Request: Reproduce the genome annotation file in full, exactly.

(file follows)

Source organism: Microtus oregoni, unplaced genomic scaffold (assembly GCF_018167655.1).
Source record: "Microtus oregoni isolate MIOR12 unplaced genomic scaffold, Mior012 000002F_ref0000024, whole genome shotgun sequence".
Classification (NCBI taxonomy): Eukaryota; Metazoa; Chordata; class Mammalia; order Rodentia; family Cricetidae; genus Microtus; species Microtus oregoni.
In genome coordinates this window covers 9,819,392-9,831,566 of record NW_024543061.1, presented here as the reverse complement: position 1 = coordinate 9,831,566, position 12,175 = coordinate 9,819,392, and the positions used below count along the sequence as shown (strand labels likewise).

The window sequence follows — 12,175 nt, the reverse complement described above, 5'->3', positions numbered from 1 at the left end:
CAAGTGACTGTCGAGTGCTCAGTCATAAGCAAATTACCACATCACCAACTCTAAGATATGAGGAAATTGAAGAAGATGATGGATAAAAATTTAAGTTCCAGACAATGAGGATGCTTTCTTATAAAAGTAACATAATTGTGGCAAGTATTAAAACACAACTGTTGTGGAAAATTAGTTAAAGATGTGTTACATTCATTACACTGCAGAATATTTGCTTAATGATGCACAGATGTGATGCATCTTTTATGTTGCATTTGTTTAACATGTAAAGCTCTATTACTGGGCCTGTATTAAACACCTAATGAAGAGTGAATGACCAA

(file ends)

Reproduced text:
Source organism: Microtus oregoni, unplaced genomic scaffold (assembly GCF_018167655.1).
Source record: "Microtus oregoni isolate MIOR12 unplaced genomic scaffold, Mior012 000002F_ref0000024, whole genome shotgun sequence".
Classification (NCBI taxonomy): Eukaryota; Metazoa; Chordata; class Mammalia; order Rodentia; family Cricetidae; genus Microtus; species Microtus oregoni.
In genome coordinates this window covers 9,819,392-9,831,566 of record NW_024543061.1, presented here as the reverse complement: position 1 = coordinate 9,831,566, position 12,175 = coordinate 9,819,392, and the positions used below count along the sequence as shown (strand labels likewise).

The window sequence follows — 12,175 nt, the reverse complement described above, 5'->3', positions numbered from 1 at the left end:
CAAGTGACTGTCGAGTGCTCAGTCATAAGCAAATTACCACATCACCAACTCTAAGATATGAGGAAATTGAAGAAGATGATGGATAAAAATTTAAGTTCCAGACAATGAGGATGCTTTCTTATAAAAGTAACATAATTGTGGCAAGTATTAAAACACAACTGTTGTGGAAAATTAGTTAAAGATGTGTTACATTCATTACACTGCAGAATATTTGCTTAATGATGCACAGATGTGATGCATCTTTTATGTTGCATTTGTTTAACATGTAAAGCTCTATTACTGGGCCTGTATTAAACACCTAATGAAGAGTGAATGACCAA